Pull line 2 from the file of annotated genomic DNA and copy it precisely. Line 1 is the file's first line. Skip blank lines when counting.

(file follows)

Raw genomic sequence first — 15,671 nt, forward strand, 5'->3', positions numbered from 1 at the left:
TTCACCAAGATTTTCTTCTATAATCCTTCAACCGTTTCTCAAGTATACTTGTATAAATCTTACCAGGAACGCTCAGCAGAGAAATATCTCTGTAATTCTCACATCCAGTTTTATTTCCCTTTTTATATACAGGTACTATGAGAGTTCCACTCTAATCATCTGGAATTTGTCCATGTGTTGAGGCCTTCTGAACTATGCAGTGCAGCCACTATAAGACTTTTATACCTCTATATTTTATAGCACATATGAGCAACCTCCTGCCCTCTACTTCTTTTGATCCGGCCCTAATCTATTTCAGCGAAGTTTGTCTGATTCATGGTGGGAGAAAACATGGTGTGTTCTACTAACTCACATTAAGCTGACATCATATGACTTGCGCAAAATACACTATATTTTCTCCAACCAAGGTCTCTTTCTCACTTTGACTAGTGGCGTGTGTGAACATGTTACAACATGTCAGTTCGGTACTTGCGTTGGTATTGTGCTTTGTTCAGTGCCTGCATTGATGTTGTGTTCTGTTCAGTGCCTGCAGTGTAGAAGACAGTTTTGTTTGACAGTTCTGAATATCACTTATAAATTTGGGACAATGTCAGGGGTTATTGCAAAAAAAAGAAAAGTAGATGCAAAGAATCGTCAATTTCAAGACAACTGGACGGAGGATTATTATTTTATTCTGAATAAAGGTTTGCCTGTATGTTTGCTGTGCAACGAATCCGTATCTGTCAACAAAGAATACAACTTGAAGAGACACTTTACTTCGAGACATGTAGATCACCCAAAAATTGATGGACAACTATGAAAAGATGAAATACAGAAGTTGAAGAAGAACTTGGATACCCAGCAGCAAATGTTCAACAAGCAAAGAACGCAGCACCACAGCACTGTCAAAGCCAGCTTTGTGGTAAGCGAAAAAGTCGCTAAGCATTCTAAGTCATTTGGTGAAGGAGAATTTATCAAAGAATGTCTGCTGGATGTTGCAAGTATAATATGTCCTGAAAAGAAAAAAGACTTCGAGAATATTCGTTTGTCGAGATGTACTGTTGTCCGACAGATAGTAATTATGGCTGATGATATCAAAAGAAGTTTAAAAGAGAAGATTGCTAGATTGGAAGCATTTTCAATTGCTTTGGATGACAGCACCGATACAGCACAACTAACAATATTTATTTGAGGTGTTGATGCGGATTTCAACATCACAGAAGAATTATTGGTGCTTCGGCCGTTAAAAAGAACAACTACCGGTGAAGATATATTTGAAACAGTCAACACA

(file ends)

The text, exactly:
TTCACCAAGATTTTCTTCTATAATCCTTCAACCGTTTCTCAAGTATACTTGTATAAATCTTACCAGGAACGCTCAGCAGAGAAATATCTCTGTAATTCTCACATCCAGTTTTATTTCCCTTTTTATATACAGGTACTATGAGAGTTCCACTCTAATCATCTGGAATTTGTCCATGTGTTGAGGCCTTCTGAACTATGCAGTGCAGCCACTATAAGACTTTTATACCTCTATATTTTATAGCACATATGAGCAACCTCCTGCCCTCTACTTCTTTTGATCCGGCCCTAATCTATTTCAGCGAAGTTTGTCTGATTCATGGTGGGAGAAAACATGGTGTGTTCTACTAACTCACATTAAGCTGACATCATATGACTTGCGCAAAATACACTATATTTTCTCCAACCAAGGTCTCTTTCTCACTTTGACTAGTGGCGTGTGTGAACATGTTACAACATGTCAGTTCGGTACTTGCGTTGGTATTGTGCTTTGTTCAGTGCCTGCATTGATGTTGTGTTCTGTTCAGTGCCTGCAGTGTAGAAGACAGTTTTGTTTGACAGTTCTGAATATCACTTATAAATTTGGGACAATGTCAGGGGTTATTGCAAAAAAAAGAAAAGTAGATGCAAAGAATCGTCAATTTCAAGACAACTGGACGGAGGATTATTATTTTATTCTGAATAAAGGTTTGCCTGTATGTTTGCTGTGCAACGAATCCGTATCTGTCAACAAAGAATACAACTTGAAGAGACACTTTACTTCGAGACATGTAGATCACCCAAAAATTGATGGACAACTATGAAAAGATGAAATACAGAAGTTGAAGAAGAACTTGGATACCCAGCAGCAAATGTTCAACAAGCAAAGAACGCAGCACCACAGCACTGTCAAAGCCAGCTTTGTGGTAAGCGAAAAAGTCGCTAAGCATTCTAAGTCATTTGGTGAAGGAGAATTTATCAAAGAATGTCTGCTGGATGTTGCAAGTATAATATGTCCTGAAAAGAAAAAAGACTTCGAGAATATTCGTTTGTCGAGATGTACTGTTGTCCGACAGATAGTAATTATGGCTGATGATATCAAAAGAAGTTTAAAAGAGAAGATTGCTAGATTGGAAGCATTTTCAATTGCTTTGGATGACAGCACCGATACAGCACAACTAACAATATTTATTTGAGGTGTTGATGCGGATTTCAACATCACAGAAGAATTATTGGTGCTTCGGCCGTTAAAAAGAACAACTACCGGTGAAGATATATTTGAAACAGTCAACACA